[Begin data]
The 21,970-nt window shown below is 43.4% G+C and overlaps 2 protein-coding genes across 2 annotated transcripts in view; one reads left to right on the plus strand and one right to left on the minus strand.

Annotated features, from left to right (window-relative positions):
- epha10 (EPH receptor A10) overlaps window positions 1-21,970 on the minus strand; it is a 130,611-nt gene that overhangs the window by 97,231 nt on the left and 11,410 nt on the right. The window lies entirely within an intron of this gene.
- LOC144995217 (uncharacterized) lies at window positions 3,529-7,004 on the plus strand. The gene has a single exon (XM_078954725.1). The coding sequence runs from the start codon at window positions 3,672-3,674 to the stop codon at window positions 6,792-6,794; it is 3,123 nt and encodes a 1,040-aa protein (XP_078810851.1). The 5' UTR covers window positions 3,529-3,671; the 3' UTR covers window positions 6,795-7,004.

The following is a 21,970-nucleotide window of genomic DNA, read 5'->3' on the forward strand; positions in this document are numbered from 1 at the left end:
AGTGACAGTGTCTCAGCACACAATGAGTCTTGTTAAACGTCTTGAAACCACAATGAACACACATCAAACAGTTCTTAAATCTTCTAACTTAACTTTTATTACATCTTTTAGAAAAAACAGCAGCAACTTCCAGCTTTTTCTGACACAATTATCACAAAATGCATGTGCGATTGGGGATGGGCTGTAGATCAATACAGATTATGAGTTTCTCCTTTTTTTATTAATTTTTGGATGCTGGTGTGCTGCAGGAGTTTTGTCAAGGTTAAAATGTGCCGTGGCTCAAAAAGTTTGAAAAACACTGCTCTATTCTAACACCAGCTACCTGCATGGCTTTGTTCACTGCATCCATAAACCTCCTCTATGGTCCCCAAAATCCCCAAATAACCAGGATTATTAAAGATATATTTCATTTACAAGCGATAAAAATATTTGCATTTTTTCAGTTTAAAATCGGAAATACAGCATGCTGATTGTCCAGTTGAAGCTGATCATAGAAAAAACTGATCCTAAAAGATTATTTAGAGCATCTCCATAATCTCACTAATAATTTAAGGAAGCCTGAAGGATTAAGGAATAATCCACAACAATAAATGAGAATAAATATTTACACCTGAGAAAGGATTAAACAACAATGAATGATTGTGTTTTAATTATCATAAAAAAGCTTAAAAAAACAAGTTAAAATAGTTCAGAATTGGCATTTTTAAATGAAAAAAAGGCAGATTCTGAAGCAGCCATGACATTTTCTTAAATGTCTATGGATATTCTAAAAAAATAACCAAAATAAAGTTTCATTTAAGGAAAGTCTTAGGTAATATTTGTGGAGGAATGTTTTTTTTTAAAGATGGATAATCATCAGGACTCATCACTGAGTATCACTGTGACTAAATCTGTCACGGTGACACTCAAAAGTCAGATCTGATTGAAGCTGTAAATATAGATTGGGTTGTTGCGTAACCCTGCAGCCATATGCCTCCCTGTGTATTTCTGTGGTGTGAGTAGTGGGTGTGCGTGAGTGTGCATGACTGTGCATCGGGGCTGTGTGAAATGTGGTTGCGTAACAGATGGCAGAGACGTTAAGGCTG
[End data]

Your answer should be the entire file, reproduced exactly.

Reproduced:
The 21,970-nt window shown below is 43.4% G+C and overlaps 2 protein-coding genes across 2 annotated transcripts in view; one reads left to right on the plus strand and one right to left on the minus strand.

Annotated features, from left to right (window-relative positions):
- epha10 (EPH receptor A10) overlaps window positions 1-21,970 on the minus strand; it is a 130,611-nt gene that overhangs the window by 97,231 nt on the left and 11,410 nt on the right. The window lies entirely within an intron of this gene.
- LOC144995217 (uncharacterized) lies at window positions 3,529-7,004 on the plus strand. The gene has a single exon (XM_078954725.1). The coding sequence runs from the start codon at window positions 3,672-3,674 to the stop codon at window positions 6,792-6,794; it is 3,123 nt and encodes a 1,040-aa protein (XP_078810851.1). The 5' UTR covers window positions 3,529-3,671; the 3' UTR covers window positions 6,795-7,004.

The following is a 21,970-nucleotide window of genomic DNA, read 5'->3' on the forward strand; positions in this document are numbered from 1 at the left end:
AGTGACAGTGTCTCAGCACACAATGAGTCTTGTTAAACGTCTTGAAACCACAATGAACACACATCAAACAGTTCTTAAATCTTCTAACTTAACTTTTATTACATCTTTTAGAAAAAACAGCAGCAACTTCCAGCTTTTTCTGACACAATTATCACAAAATGCATGTGCGATTGGGGATGGGCTGTAGATCAATACAGATTATGAGTTTCTCCTTTTTTTATTAATTTTTGGATGCTGGTGTGCTGCAGGAGTTTTGTCAAGGTTAAAATGTGCCGTGGCTCAAAAAGTTTGAAAAACACTGCTCTATTCTAACACCAGCTACCTGCATGGCTTTGTTCACTGCATCCATAAACCTCCTCTATGGTCCCCAAAATCCCCAAATAACCAGGATTATTAAAGATATATTTCATTTACAAGCGATAAAAATATTTGCATTTTTTCAGTTTAAAATCGGAAATACAGCATGCTGATTGTCCAGTTGAAGCTGATCATAGAAAAAACTGATCCTAAAAGATTATTTAGAGCATCTCCATAATCTCACTAATAATTTAAGGAAGCCTGAAGGATTAAGGAATAATCCACAACAATAAATGAGAATAAATATTTACACCTGAGAAAGGATTAAACAACAATGAATGATTGTGTTTTAATTATCATAAAAAAGCTTAAAAAAACAAGTTAAAATAGTTCAGAATTGGCATTTTTAAATGAAAAAAAGGCAGATTCTGAAGCAGCCATGACATTTTCTTAAATGTCTATGGATATTCTAAAAAAATAACCAAAATAAAGTTTCATTTAAGGAAAGTCTTAGGTAATATTTGTGGAGGAATGTTTTTTTTTAAAGATGGATAATCATCAGGACTCATCACTGAGTATCACTGTGACTAAATCTGTCACGGTGACACTCAAAAGTCAGATCTGATTGAAGCTGTAAATATAGATTGGGTTGTTGCGTAACCCTGCAGCCATATGCCTCCCTGTGTATTTCTGTGGTGTGAGTAGTGGGTGTGCGTGAGTGTGCATGACTGTGCATCGGGGCTGTGTGAAATGTGGTTGCGTAACAGATGGCAGAGACGTTAAGGCTG